Starting Shavette

Discussion in 'Straight Razors' started by Kamen Tenshi, Jun 27, 2016.

  1. Kamen Tenshi

    Kamen Tenshi Going #1

    I have not used a straight or shavette and I figured I would start with a shavette due to the convenience of the blades being just DE blades cut in half. So what are some nice disposable straights I could get for 30-70 bucks. Thanks guys!
  2. AZWhiskers

    AZWhiskers Active Member

    Feather SS or Sam Seong. You can get a Feather SS for about $70. They are great razors period. I have a Dovo Shavette and it works but it is not the same as a real straight or the feather.
  3. mikewood

    mikewood Well-Known Member

    I would look at the Parker shavette. It has a nice secure clamp that holds the blade secure. Also has good heft and feels like a straight. The learning curve is very severe. Tread with caution but not timidly and you will be fine.

    Ed to say your target price should be sub $20.
  4. RyX

    RyX DoH! Staff Member

    That was my path.
    Shavettet --> Straight
    I've since read, heard, and experienced the difference. If you are considering learning to shave with a straight go for it. There are many subtle differences between the two. It may be easier to learn to straight shave considering the propensity for the shavette to bite. They do not take mistakes lightly. Not that a straight should be dismissed as "safe".
    Here's some good reading --> Click here
  5. swarden43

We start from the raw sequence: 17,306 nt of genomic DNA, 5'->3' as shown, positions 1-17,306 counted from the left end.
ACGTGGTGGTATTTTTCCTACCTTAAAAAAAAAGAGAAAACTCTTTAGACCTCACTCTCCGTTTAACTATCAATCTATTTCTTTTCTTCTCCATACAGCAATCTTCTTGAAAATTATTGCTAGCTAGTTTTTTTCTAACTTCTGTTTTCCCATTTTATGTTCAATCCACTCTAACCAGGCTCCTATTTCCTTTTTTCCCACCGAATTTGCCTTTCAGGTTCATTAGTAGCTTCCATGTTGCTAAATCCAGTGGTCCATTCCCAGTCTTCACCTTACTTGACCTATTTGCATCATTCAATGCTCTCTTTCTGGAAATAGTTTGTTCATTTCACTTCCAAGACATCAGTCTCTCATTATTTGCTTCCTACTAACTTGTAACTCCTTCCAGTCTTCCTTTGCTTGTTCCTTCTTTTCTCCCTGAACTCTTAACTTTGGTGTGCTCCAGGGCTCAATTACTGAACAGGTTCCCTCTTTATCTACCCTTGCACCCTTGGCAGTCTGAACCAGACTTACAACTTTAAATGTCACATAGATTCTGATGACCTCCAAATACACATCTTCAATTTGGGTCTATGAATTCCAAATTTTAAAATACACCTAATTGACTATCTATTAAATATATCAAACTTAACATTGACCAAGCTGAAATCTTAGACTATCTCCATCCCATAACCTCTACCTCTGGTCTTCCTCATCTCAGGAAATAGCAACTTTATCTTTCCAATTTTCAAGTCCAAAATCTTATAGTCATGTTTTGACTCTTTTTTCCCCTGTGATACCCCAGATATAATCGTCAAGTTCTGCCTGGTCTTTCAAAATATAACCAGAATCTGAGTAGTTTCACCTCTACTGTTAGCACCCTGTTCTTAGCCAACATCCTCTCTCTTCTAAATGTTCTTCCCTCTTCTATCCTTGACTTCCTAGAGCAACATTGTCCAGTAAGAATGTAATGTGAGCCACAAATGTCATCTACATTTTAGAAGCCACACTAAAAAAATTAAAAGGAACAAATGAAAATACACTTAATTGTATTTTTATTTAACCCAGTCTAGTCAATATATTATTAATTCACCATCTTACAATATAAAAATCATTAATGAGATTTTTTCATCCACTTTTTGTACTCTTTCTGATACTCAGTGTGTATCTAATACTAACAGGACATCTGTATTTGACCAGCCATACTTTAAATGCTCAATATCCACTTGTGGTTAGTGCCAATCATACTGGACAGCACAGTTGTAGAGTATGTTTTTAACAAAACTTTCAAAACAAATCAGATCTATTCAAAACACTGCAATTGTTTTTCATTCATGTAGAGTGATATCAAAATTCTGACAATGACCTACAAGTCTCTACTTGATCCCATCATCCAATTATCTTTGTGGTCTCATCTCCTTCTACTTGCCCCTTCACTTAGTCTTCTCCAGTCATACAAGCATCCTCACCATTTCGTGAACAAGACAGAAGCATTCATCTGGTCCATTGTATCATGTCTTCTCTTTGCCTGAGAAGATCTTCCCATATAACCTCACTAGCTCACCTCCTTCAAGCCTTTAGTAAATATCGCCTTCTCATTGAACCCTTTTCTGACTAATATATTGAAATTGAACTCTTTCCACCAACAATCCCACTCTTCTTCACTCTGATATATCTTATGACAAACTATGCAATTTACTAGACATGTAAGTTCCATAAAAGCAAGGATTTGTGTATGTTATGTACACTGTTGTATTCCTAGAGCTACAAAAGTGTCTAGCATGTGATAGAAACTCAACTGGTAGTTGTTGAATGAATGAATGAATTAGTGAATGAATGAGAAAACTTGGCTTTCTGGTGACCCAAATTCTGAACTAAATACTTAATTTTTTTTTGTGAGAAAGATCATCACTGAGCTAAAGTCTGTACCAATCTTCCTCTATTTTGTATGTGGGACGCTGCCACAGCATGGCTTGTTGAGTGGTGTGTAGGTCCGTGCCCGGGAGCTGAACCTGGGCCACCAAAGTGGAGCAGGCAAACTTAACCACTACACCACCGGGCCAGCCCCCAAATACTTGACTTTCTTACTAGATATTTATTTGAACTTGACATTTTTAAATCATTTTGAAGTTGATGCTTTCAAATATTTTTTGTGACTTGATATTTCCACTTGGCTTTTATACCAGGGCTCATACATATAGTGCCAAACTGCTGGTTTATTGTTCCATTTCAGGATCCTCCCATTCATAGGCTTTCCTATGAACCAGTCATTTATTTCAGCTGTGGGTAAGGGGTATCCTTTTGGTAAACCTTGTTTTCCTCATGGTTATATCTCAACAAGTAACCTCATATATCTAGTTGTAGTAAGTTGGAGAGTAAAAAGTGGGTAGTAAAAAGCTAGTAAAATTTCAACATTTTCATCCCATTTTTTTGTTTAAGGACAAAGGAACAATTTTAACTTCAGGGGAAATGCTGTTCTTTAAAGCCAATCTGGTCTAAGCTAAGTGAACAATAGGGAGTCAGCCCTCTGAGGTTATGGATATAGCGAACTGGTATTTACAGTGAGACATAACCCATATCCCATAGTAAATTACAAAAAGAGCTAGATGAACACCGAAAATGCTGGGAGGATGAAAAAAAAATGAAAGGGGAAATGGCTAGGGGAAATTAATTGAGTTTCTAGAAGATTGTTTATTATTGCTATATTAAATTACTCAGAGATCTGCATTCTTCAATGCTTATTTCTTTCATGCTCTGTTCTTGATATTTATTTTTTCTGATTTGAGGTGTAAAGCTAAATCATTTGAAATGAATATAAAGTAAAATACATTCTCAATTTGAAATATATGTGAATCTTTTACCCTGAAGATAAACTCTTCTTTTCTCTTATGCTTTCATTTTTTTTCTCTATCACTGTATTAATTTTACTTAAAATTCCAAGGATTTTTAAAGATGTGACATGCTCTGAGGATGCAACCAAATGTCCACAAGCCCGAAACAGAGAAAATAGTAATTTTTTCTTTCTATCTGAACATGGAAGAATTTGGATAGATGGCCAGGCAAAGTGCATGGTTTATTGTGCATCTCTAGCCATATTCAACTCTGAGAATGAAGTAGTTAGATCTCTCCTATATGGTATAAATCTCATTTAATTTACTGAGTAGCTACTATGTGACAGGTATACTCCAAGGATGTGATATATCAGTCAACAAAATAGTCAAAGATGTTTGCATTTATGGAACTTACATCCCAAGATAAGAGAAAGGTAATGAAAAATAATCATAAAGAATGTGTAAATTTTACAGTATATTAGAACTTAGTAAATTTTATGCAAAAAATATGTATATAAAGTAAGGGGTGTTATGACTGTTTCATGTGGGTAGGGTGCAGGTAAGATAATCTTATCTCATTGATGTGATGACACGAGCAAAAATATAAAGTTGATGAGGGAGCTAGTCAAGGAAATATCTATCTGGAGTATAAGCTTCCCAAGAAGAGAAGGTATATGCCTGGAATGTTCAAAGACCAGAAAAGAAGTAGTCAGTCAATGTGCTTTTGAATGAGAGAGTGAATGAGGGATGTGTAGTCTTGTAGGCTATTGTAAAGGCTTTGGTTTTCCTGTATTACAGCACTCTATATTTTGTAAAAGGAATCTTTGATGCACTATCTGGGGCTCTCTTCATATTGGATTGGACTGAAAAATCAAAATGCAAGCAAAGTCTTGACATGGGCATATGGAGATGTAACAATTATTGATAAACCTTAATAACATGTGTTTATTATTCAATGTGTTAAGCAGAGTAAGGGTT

swarden43 "It's your shave. Enjoy it your way."©

    @Kamen Tenshi

    Consider this quote from the link @RyX made -

    The differences between a straight and a shavette razor. Shavettes are not entry level straights. They feel different, they shave differently, and aside from appearance, have almost nothing in common with a straight razor. Someone who wants to try straight razor shaving would be best advised to purchase a professionally honed used straight razor and an entry level strop. Does that mean shavettes don’t have any place in wet shaving? Of course they have a place, just not as a starter straight razor. Many people use shavettes to shave with, they just don’t kid themselves about what they are using. Straight razor shavers who choose not to take a regular safety razor with them when they travel often take a shavette along. Shavettes are lighter, have more rigid blades, shorter blade length and are more unforgiving of mistakes than a real straight razor. On the other hand, with a shavette, you do not have to spend time honing or stropping the blade.

    Excellent read and excellent point, RyX!
  6. Colonel_K

    Colonel_K Well-Known Member

    Don't forget the CJB Kamisori.

    Slightly cheaper than the Sam Seong but just as good IMHO.
  7. Rusty blade

    Rusty blade The Good Humor Man

    I can recommend the Parker shavette and the Blue Beards Revenge shavette. Both work well, but as others have noted they are unforgiving of mistakes...and they do bite.
    Spud, opsimath, Carbide Mike and 2 others like this.
  8. RyX

    RyX DoH! Staff Member

    Thank you Steve @swarden43 for extracting the info I was pointing to. I knew it was there, but I was rushing out the door & didn't take the time to find the passage you pulled over.
  9. swarden43

    swarden43 "It's your shave. Enjoy it your way."©

    Glad to help.
  10. Straight razor dandy

    Straight razor dandy Stuck cleaning the house himself PERMANENTLY

    There have been some great names already mentioned here, but from personal experience (and abundant research beforehand), I have found the Dovo shavette to be the best, both shave-wise and value-wise. I challenge you to check it out online as well, dince most everyone seems to share this same opinion.